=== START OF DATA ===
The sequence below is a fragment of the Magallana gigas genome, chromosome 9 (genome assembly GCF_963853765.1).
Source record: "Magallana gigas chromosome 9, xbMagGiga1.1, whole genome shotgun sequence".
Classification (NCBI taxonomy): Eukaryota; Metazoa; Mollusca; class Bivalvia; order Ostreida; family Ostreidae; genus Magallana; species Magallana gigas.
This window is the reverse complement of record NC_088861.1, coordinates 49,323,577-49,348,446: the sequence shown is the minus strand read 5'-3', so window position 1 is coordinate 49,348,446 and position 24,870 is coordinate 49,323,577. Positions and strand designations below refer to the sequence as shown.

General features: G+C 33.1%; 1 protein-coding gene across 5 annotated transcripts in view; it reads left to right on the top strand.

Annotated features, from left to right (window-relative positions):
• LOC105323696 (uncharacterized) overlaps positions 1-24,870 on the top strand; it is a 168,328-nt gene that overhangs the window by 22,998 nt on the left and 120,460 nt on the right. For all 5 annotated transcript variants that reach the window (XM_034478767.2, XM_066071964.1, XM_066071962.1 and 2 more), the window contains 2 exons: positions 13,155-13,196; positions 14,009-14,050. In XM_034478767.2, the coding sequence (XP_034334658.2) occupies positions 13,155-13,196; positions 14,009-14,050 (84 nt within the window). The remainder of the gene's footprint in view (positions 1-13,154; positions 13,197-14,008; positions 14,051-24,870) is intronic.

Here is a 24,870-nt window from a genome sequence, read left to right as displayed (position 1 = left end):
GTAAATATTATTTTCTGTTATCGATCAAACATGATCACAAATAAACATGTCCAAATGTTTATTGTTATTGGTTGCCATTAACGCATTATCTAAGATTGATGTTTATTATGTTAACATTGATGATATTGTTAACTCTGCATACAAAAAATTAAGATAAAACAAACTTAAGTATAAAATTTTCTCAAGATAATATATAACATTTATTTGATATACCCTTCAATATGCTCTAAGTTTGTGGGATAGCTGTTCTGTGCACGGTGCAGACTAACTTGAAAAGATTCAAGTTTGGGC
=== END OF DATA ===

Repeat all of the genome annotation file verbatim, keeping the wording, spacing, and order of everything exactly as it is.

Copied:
The sequence below is a fragment of the Magallana gigas genome, chromosome 9 (genome assembly GCF_963853765.1).
Source record: "Magallana gigas chromosome 9, xbMagGiga1.1, whole genome shotgun sequence".
Classification (NCBI taxonomy): Eukaryota; Metazoa; Mollusca; class Bivalvia; order Ostreida; family Ostreidae; genus Magallana; species Magallana gigas.
This window is the reverse complement of record NC_088861.1, coordinates 49,323,577-49,348,446: the sequence shown is the minus strand read 5'-3', so window position 1 is coordinate 49,348,446 and position 24,870 is coordinate 49,323,577. Positions and strand designations below refer to the sequence as shown.

General features: G+C 33.1%; 1 protein-coding gene across 5 annotated transcripts in view; it reads left to right on the top strand.

Annotated features, from left to right (window-relative positions):
• LOC105323696 (uncharacterized) overlaps positions 1-24,870 on the top strand; it is a 168,328-nt gene that overhangs the window by 22,998 nt on the left and 120,460 nt on the right. For all 5 annotated transcript variants that reach the window (XM_034478767.2, XM_066071964.1, XM_066071962.1 and 2 more), the window contains 2 exons: positions 13,155-13,196; positions 14,009-14,050. In XM_034478767.2, the coding sequence (XP_034334658.2) occupies positions 13,155-13,196; positions 14,009-14,050 (84 nt within the window). The remainder of the gene's footprint in view (positions 1-13,154; positions 13,197-14,008; positions 14,051-24,870) is intronic.

Here is a 24,870-nt window from a genome sequence, read left to right as displayed (position 1 = left end):
GTAAATATTATTTTCTGTTATCGATCAAACATGATCACAAATAAACATGTCCAAATGTTTATTGTTATTGGTTGCCATTAACGCATTATCTAAGATTGATGTTTATTATGTTAACATTGATGATATTGTTAACTCTGCATACAAAAAATTAAGATAAAACAAACTTAAGTATAAAATTTTCTCAAGATAATATATAACATTTATTTGATATACCCTTCAATATGCTCTAAGTTTGTGGGATAGCTGTTCTGTGCACGGTGCAGACTAACTTGAAAAGATTCAAGTTTGGGC